Booster: under 8 years

Puerto Rico

Rear-facing: under 1 year

Forward-facing: under 4 years

Booster: under 8 years and under 57”

Rhode Island

Rear-facing: under 2 years and less than 30 lbs.

Forward-facing: until the child reaches the harness’s highest size limit allowed by the manufacturer

Booster: under 8 years

South Carolina

Rear-facing: under 2 years

Forward-facing: under 4 years

Booster: under 8 years and under 57”

Tennessee

Rear-facing: under 1 year and less than 20 lbs.

Forward-facing: under 4 years and less than 20 lbs.

Booster: under 9 years and under 57”

Texas

Rear-facing: under 2 years and less than 35 lbs.

Forward-facing: under 4 years and less than 40 lbs.

Booster: over 4 years and greater than 40 lbs.

Utah

Rear-facing: under 2 years

Forward-facing: under 4 years and less than 40 lbs.

Booster: under 8 years and under 57”

Virginia

Rear-facing: under 1 year and less than 20 lbs.

Forward-facing: under 4 years and less than 40 lbs.

Booster: under 8 years

Washington

Rear-facing: under 2 years

Forward-facing: under 4 years and less than 40 lbs.

Booster: under 8 years and under 57”

Wisconsin

Rear-facing: under 1 year and less than 20 lbs.

Forward-facing: under 4 years and less than 40 lbs.

Booster: under 8 years and under 57”

Wyoming

Rear-facing: under 2 years

Forward-facing: until the child reaches the harness’s highest size limit allowed by the manufacturer

Booster: under 8 years and under 57”

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Wouldn’t it just be easier if all states could adhere to the same child car seat safety requirements, that way we wouldn’t have to remember to check for changes everytime we PCS? If you’re ever unsure, just go by The American Academy of Pediatrics’s guidelines (see beginning of article) to ensure optimal safety for your children. You can also check your car seat manufacturer’s height and weight requirements.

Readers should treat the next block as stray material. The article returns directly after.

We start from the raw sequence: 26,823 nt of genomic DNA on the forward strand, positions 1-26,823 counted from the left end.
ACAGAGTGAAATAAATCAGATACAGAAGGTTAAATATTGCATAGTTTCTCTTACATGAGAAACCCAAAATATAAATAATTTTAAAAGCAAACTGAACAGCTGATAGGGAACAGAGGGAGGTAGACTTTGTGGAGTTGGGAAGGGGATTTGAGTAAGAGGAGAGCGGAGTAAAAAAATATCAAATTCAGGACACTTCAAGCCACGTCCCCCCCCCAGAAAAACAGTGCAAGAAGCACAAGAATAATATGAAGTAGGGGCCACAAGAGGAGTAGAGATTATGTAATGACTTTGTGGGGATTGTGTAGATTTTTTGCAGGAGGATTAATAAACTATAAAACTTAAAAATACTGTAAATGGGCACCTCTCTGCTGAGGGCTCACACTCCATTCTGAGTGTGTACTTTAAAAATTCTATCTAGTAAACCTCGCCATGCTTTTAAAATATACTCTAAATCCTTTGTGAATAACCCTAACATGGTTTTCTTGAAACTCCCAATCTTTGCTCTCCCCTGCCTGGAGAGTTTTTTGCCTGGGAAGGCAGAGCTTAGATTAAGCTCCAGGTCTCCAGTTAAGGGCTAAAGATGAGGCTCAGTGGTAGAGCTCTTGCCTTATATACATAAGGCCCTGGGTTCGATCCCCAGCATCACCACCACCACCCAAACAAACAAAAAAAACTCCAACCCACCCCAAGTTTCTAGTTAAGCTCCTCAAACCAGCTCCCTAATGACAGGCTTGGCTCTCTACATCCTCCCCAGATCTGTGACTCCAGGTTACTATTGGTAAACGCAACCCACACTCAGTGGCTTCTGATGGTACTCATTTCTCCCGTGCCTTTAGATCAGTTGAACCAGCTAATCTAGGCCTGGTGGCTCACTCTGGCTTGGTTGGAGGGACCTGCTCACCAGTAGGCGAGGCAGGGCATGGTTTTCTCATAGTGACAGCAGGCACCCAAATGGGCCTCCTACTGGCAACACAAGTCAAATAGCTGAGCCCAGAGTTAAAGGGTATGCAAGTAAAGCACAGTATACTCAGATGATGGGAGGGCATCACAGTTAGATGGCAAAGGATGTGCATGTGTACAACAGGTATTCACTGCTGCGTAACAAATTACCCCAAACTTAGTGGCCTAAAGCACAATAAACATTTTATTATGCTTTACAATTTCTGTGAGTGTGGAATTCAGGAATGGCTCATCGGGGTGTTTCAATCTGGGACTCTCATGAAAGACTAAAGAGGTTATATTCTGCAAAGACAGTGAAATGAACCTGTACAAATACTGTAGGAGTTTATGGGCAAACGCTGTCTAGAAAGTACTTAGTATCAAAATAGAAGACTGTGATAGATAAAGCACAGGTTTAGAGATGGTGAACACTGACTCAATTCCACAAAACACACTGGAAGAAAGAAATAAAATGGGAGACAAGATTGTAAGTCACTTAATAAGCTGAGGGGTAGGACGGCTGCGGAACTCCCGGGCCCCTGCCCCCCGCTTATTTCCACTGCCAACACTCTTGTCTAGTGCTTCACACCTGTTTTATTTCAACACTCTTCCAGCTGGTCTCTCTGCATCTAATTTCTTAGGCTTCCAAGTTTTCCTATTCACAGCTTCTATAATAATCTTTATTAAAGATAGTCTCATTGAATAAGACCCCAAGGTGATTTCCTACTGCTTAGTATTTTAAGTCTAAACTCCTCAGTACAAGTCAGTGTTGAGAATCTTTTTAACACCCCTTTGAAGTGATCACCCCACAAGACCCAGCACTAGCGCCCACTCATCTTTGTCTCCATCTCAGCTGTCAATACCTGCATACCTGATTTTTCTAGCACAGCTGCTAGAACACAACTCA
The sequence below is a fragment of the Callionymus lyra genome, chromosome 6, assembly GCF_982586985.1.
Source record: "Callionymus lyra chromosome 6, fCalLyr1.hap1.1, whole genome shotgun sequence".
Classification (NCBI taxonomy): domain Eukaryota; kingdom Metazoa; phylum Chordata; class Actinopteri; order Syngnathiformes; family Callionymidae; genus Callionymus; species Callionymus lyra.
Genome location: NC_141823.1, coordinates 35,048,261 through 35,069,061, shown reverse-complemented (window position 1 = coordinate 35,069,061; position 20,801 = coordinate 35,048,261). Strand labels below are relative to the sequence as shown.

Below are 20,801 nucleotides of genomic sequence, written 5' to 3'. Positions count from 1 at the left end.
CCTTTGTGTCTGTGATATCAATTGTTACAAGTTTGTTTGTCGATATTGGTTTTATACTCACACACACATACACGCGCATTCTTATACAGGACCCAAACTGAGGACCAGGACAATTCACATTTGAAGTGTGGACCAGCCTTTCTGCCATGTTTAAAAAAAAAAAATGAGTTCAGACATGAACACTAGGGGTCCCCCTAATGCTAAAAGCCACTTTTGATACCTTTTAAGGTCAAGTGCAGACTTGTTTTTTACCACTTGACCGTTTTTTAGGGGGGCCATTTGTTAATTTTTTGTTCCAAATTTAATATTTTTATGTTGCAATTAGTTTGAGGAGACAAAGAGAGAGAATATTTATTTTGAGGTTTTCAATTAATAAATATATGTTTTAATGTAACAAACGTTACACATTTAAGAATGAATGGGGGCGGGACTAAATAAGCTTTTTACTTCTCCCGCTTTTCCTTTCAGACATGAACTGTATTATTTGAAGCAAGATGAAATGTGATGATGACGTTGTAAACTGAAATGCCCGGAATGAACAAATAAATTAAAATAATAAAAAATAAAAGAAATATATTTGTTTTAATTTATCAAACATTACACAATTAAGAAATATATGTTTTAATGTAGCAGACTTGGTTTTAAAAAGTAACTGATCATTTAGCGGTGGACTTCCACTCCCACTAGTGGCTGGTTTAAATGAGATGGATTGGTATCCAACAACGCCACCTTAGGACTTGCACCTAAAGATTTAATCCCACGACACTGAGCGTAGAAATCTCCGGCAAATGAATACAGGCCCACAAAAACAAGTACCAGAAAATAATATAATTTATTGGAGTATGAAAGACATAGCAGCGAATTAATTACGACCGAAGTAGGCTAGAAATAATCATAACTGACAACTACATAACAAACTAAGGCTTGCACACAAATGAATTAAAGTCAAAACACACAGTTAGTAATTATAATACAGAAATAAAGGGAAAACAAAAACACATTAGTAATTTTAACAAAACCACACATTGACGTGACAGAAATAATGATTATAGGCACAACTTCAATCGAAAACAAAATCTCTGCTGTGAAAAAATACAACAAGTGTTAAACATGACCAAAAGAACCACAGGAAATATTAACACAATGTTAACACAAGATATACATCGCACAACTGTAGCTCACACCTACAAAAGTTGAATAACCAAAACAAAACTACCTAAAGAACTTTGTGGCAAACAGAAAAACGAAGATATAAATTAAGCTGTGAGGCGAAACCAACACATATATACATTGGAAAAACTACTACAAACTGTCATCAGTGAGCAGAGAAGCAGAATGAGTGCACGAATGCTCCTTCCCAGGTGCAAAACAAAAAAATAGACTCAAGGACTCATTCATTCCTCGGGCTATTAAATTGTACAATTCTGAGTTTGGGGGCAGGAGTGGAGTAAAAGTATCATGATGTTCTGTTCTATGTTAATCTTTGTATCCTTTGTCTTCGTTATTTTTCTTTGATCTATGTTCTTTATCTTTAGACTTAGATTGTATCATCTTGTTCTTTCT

If someone forwarded this article to you, please do not be offended. They’re sharing this life-saving information not to judge you, but because they care about and love your family and want to see them safe. We all do.

WANT TO READ MORE?
Check out this article on 3 Tips for Car Seat Safety in Real Life.

car seat safety state by state

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Katie is an elementary school teacher turned dance-and-yoga-instructor turned stay-at-home-mom to three kids but dreams of being a children's author and illustrator when she grows up. She lives in Southern California (for now, Because: Military) with her strikingly handsome Navy Flight Surgeon husband, who's never too cool for Random Dance Parties. When she isn't hiding from her kids in the laundry room, Katie loves creating art, being sarcastic, tagging friends in ridiculous memes, and going to the gym (but only if childcare is included). Katie openly shares her experiences with conquering Postpartum Depression on her personal blog, "<a href="http://katievanbrunt.com/" rel="noopener">Loyal, Loving, & Learning</a>" in hopes of inspiring others to live their best life.